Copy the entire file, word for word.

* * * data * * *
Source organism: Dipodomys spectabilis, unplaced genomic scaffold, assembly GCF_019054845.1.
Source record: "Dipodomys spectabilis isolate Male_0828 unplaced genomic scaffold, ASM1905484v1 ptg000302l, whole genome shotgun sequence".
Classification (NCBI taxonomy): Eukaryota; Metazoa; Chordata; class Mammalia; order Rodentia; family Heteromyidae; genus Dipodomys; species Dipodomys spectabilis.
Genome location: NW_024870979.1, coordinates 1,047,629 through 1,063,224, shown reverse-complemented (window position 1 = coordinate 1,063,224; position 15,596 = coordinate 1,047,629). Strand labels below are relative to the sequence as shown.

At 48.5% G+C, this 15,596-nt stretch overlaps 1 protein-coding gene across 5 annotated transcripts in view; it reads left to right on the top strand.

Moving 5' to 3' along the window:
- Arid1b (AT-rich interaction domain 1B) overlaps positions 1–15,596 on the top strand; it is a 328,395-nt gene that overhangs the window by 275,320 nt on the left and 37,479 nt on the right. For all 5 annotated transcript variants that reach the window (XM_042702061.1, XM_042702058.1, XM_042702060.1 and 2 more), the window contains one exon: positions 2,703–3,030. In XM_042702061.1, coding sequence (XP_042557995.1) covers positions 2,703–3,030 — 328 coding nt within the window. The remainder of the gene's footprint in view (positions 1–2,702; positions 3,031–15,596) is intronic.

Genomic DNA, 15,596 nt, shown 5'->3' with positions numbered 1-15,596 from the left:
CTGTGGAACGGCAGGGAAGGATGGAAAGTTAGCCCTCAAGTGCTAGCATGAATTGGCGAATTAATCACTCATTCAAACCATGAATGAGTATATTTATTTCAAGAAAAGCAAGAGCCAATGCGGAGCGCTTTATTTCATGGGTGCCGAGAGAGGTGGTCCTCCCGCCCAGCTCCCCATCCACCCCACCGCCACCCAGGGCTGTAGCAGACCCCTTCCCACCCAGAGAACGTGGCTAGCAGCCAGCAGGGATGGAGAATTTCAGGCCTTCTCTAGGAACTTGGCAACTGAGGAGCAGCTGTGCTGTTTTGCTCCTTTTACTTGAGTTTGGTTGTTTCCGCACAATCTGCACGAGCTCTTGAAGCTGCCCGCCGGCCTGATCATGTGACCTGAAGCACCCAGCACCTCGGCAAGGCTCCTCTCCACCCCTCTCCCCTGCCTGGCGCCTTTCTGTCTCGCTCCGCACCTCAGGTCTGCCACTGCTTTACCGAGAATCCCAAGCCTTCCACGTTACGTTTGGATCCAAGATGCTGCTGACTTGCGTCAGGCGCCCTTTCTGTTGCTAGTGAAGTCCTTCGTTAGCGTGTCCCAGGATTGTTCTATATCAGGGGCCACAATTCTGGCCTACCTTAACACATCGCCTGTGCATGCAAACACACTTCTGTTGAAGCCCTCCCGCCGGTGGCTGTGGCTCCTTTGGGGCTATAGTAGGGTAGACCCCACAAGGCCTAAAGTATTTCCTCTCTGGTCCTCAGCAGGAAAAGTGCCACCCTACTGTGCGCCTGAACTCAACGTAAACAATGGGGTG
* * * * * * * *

Source organism: Dipodomys spectabilis, unplaced genomic scaffold, assembly GCF_019054845.1.
Source record: "Dipodomys spectabilis isolate Male_0828 unplaced genomic scaffold, ASM1905484v1 ptg000302l, whole genome shotgun sequence".
Classification (NCBI taxonomy): Eukaryota; Metazoa; Chordata; class Mammalia; order Rodentia; family Heteromyidae; genus Dipodomys; species Dipodomys spectabilis.
Genome location: NW_024870979.1, coordinates 1,047,629 through 1,063,224, shown reverse-complemented (window position 1 = coordinate 1,063,224; position 15,596 = coordinate 1,047,629). Strand labels below are relative to the sequence as shown.

At 48.5% G+C, this 15,596-nt stretch overlaps 1 protein-coding gene across 5 annotated transcripts in view; it reads left to right on the top strand.

Moving 5' to 3' along the window:
- Arid1b (AT-rich interaction domain 1B) overlaps positions 1–15,596 on the top strand; it is a 328,395-nt gene that overhangs the window by 275,320 nt on the left and 37,479 nt on the right. For all 5 annotated transcript variants that reach the window (XM_042702061.1, XM_042702058.1, XM_042702060.1 and 2 more), the window contains one exon: positions 2,703–3,030. In XM_042702061.1, coding sequence (XP_042557995.1) covers positions 2,703–3,030 — 328 coding nt within the window. The remainder of the gene's footprint in view (positions 1–2,702; positions 3,031–15,596) is intronic.

Genomic DNA, 15,596 nt, shown 5'->3' with positions numbered 1-15,596 from the left:
CTGTGGAACGGCAGGGAAGGATGGAAAGTTAGCCCTCAAGTGCTAGCATGAATTGGCGAATTAATCACTCATTCAAACCATGAATGAGTATATTTATTTCAAGAAAAGCAAGAGCCAATGCGGAGCGCTTTATTTCATGGGTGCCGAGAGAGGTGGTCCTCCCGCCCAGCTCCCCATCCACCCCACCGCCACCCAGGGCTGTAGCAGACCCCTTCCCACCCAGAGAACGTGGCTAGCAGCCAGCAGGGATGGAGAATTTCAGGCCTTCTCTAGGAACTTGGCAACTGAGGAGCAGCTGTGCTGTTTTGCTCCTTTTACTTGAGTTTGGTTGTTTCCGCACAATCTGCACGAGCTCTTGAAGCTGCCCGCCGGCCTGATCATGTGACCTGAAGCACCCAGCACCTCGGCAAGGCTCCTCTCCACCCCTCTCCCCTGCCTGGCGCCTTTCTGTCTCGCTCCGCACCTCAGGTCTGCCACTGCTTTACCGAGAATCCCAAGCCTTCCACGTTACGTTTGGATCCAAGATGCTGCTGACTTGCGTCAGGCGCCCTTTCTGTTGCTAGTGAAGTCCTTCGTTAGCGTGTCCCAGGATTGTTCTATATCAGGGGCCACAATTCTGGCCTACCTTAACACATCGCCTGTGCATGCAAACACACTTCTGTTGAAGCCCTCCCGCCGGTGGCTGTGGCTCCTTTGGGGCTATAGTAGGGTAGACCCCACAAGGCCTAAAGTATTTCCTCTCTGGTCCTCAGCAGGAAAAGTGCCACCCTACTGTGCGCCTGAACTCAACGTAAACAATGGGGTG